Physicians' Academy for Cardiovascular Education

Higher risk for coronary atherosclerosis with increasing soft drink consumption

Chun S et al., Am Heart J 2016

Sugar-sweetened carbonated beverage consumption and coronary artery calcification in asymptomatic men and women

Chun S, Choi Y, Chang Y, et al.
Am Heart J 2016;177:17-24


Sugar-sweetened beverages have been associated with weight gain and type 2 diabetes [1-3]. These beverages have a high energy content and contain many rapidly absorbable carbohydrates. Moreover, high fructose corn syrup, a sweetener used to flavour soft drinks, increased dietary glycaemic load and serum triglyceride levels, and may increase insulin resistance [4,5]. Soft drink consumption is associated with CVD risk [6,7], although the role of soft drink consumption in the development of coronary atherosclerosis is not exactly known yet. Coronary artery calcium (CAC) is a marker of subclinical coronary atherosclerosis [8] as well as a predictor of future coronary heart disease events in a wide range of age groups [9,10].
This study investigated the association of regular soft drink consumption between 2011 and 2013 with the prevalence of subclinical atherosclerosis in 22,210 Korean men and women. Regular soft drinks were defined as sugar-sweetened carbonated beverages and subclinical atherosclerosis was measured by CAC, which was determined by computed tomography (CT). People with missing data, a history of CVD, cancer or diabetes or an extraordinary low or high energy intake were excluded. Dietary consumption was assessed using a 106-item self-administered FFQ, regarding the past year. Participants were categorised as per week no drinks, <1 drink, 1-3 drinks, 3-5 drinks, more than 5 drinks.

Main results

  • Average softdrink consumption was 1.2 drinks per week. 70% of the participants consumed sugar-sweetened carbonated beverages and 5% consumed ≥ 5 per week.
  • The prevalence of detectable CAC was 11.7%.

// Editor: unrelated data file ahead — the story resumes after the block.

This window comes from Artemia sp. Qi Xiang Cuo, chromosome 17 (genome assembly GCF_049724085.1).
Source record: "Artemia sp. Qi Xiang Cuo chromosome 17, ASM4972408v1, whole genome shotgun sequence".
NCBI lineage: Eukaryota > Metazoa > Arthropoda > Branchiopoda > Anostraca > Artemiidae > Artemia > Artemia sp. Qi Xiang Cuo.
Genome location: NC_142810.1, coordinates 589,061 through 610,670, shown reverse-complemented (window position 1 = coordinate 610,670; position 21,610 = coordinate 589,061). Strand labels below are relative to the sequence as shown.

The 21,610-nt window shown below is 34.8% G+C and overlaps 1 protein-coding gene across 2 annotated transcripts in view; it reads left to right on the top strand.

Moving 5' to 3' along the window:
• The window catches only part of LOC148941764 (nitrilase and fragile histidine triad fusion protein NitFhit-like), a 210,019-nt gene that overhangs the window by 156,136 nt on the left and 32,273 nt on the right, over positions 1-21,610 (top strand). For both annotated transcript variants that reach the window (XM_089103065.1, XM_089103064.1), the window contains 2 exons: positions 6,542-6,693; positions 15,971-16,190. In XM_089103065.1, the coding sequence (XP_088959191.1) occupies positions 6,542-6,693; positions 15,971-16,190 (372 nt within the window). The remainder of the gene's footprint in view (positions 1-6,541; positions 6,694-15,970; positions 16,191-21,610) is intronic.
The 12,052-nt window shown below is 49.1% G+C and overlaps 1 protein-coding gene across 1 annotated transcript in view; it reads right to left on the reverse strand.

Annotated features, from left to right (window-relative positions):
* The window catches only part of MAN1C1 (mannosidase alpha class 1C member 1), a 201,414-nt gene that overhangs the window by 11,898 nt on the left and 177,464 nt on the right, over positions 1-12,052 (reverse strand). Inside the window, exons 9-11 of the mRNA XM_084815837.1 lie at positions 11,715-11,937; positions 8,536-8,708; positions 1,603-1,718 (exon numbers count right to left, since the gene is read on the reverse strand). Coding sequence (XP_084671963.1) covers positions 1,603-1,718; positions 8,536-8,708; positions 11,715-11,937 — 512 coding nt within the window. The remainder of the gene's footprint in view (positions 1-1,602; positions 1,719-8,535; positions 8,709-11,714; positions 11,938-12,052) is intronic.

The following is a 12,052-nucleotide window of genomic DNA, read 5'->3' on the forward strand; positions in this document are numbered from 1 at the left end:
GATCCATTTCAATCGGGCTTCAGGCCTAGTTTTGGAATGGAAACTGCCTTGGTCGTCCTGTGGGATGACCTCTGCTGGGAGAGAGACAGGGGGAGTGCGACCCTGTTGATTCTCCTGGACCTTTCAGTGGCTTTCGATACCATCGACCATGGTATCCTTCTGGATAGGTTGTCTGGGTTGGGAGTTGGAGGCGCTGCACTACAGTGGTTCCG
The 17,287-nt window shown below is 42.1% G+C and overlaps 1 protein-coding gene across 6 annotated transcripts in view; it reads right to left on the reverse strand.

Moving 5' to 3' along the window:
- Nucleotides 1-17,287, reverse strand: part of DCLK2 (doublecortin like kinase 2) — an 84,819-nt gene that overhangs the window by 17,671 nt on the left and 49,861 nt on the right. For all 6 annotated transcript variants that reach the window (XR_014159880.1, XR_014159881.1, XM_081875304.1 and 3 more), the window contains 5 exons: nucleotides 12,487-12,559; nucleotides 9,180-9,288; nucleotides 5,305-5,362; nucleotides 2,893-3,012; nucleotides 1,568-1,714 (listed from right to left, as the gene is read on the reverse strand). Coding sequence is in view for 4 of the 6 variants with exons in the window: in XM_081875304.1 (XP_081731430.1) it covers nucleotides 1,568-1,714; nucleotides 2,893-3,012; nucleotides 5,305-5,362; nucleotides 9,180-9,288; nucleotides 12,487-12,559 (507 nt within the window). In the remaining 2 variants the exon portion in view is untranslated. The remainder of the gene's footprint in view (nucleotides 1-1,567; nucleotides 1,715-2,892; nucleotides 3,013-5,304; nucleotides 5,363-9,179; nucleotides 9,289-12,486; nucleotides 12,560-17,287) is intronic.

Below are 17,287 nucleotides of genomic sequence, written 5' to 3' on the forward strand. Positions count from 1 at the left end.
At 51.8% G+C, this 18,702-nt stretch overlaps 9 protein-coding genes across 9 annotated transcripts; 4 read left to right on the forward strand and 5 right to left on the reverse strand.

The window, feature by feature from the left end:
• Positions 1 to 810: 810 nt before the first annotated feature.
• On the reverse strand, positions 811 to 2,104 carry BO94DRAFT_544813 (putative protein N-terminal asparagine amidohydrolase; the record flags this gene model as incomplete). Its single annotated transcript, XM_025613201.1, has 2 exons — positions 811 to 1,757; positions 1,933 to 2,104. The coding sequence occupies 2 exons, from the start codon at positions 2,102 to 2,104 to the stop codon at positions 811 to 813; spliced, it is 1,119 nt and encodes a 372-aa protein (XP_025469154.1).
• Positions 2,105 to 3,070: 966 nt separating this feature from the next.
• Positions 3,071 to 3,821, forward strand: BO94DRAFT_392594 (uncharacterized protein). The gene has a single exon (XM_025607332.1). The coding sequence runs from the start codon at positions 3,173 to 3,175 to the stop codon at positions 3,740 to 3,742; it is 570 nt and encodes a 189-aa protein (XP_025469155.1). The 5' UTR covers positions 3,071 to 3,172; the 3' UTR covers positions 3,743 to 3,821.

• Participants with a higher intake had higher glucose (P = 0.01), insulin (P < 0.001), HOMA-IR (P < 0.001), SBP (P < 0.001), DBP (P < 0.001), total cholesterol (P = 0.002), triglyceride (P < 0.001), LDL-c levels (P < 0.001) and hsCRP (P < 0.001) but lower HDL-c levels (P < 0.001).
  • CAC score ratio for people consuming ≥ 5 sugar-sweetened carbonated beverages per week compared to those who did not consume any of these was 1.86 (95% CI: 1.13-3.07), corrected for age, sex, center and year of screening examination (P trend = 0.04).
  • The CAC score ratio remained significant after adjustment for potential confounders (1.70, 95% CI: 1.03-2.81, P trend = 0.10).
  • The multivariable odds ratio for detectable CAC for people consuming ≥ 5 sugar-sweetened carbonated beverages per week compared to those who did not consume any of these was 1.27 (95% CI: 1.02-1.59).
  • When 6,613 participants were excluded because they did not drink any sugar-sweetened carbonated beverage, the relation with CAC became more evident (multivariable CAC ratio was 1.97, 95% CI: 1.19-3.28).


High sugar-sweetened carbonated beverage consumption was associated with asymptomatic subclinical coronary atherosclerosis in young and middle-aged adults and may therefore be cardiovascular hazard.
Find this article online at Am Heart J


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